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Copyright Ben Westerham 2018. All rights reserved.
As study gave way to work, the urge to scribble became incessant and Ben spent many, many years doing just that, jotting down in an uncontrolled jumble anything and everything that jostled for space in his head. Eventually order and discipline was established and for several years now, Ben's focus has been on writing crime stories.
Ben now lives in rural Northamptonshire in central England with his family and a heavily over-worked computer.
Ben is the author of the David Good, Private Investigator stories. Set in London during the 1980s, they follow the adventures of a PI in tune with his neck of the woods and in possession of some distinctly pliable morals. The stories place a big emphasis on relationships, especially those between Good and the many women that pass through his life, and all come served with a side-order of attitude and humour.
Ben was born in London and spent most of his childhood in the semi-rural environs of north-west Kent, before heading off to the altogether different and industrial metropolis of Manchester for three years as an under-graduate.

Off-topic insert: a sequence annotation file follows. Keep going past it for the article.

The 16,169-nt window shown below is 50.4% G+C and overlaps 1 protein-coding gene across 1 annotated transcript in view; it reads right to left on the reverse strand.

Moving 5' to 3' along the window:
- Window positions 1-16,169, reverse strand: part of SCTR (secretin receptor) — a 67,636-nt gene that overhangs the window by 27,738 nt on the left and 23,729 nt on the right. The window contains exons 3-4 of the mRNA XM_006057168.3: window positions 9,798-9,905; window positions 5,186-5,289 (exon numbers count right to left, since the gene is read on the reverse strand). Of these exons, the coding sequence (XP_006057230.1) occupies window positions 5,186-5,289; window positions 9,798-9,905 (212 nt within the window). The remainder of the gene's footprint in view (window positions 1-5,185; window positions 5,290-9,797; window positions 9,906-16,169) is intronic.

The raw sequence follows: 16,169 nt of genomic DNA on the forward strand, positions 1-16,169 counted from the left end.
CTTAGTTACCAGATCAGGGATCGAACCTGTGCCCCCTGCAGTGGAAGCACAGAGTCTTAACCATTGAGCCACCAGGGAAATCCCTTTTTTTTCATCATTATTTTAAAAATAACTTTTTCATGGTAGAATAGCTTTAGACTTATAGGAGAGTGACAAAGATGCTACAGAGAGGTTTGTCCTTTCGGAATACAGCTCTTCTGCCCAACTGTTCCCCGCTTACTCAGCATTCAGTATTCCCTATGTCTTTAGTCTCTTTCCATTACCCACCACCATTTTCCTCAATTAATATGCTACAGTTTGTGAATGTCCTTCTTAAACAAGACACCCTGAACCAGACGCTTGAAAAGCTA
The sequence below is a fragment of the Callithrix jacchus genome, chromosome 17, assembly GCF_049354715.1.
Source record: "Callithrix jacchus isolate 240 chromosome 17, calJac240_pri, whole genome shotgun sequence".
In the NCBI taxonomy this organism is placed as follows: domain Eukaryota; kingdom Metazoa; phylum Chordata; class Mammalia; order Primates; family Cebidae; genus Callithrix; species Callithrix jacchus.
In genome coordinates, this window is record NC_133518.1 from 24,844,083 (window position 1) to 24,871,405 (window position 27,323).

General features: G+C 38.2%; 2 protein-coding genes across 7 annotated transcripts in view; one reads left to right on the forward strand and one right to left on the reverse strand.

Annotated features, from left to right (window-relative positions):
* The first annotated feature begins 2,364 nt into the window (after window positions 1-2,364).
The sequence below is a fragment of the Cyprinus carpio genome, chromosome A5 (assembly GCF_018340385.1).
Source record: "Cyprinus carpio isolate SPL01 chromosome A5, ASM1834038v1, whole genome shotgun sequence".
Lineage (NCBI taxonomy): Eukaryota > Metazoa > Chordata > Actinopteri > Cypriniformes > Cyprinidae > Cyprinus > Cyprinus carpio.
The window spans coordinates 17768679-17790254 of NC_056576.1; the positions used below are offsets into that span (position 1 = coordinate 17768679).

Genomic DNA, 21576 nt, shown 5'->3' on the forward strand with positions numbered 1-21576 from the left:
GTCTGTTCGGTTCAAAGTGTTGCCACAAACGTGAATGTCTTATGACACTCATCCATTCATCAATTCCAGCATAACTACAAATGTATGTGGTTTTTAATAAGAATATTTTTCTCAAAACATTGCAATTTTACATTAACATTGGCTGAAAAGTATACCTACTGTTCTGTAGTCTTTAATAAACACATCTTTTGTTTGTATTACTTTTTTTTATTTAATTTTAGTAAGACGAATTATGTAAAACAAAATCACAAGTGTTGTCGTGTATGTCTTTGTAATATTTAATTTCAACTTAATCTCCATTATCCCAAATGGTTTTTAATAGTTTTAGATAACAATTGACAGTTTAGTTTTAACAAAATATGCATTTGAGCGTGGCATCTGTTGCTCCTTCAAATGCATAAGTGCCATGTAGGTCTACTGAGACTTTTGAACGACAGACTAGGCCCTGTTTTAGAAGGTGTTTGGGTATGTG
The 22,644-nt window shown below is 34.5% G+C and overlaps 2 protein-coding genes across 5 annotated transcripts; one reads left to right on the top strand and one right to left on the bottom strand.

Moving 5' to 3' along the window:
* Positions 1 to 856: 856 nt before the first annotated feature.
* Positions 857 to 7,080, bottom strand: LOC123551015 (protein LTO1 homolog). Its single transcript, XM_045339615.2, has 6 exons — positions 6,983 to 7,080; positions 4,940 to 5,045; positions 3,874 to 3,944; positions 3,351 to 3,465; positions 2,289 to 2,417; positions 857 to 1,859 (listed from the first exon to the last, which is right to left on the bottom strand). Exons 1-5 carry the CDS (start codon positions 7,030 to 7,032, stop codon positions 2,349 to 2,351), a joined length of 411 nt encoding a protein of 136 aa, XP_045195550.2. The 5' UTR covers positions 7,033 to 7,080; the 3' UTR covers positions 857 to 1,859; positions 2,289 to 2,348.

When Short is Very Short Indeed
I’ve been happily surprised at how well my on-going Shorts in the Dark series has gone since I launched it at the start of the year. I wasn’t entirely convinced there would be all that much of a readership for it, but month-on-month it has generated by far and away the greatest amount of interaction from my regular readership and almost all of that has been positive. Of course, I’m delighted by this. A year is almost up now, which seems remarkable. Twelve months nearly gone, just like that.
In the end, one of the reasons I went ahead with these short stories is that I had the material. It’s great to spend some of my writing time on these short stories, not least of all because you get that familiar sense of completion a heck of a lot sooner than you do with a novel. And it’s also nice to have the space to experiment more. If I make a mess of a short story, I’ve invested far less than I have with a full-length novel.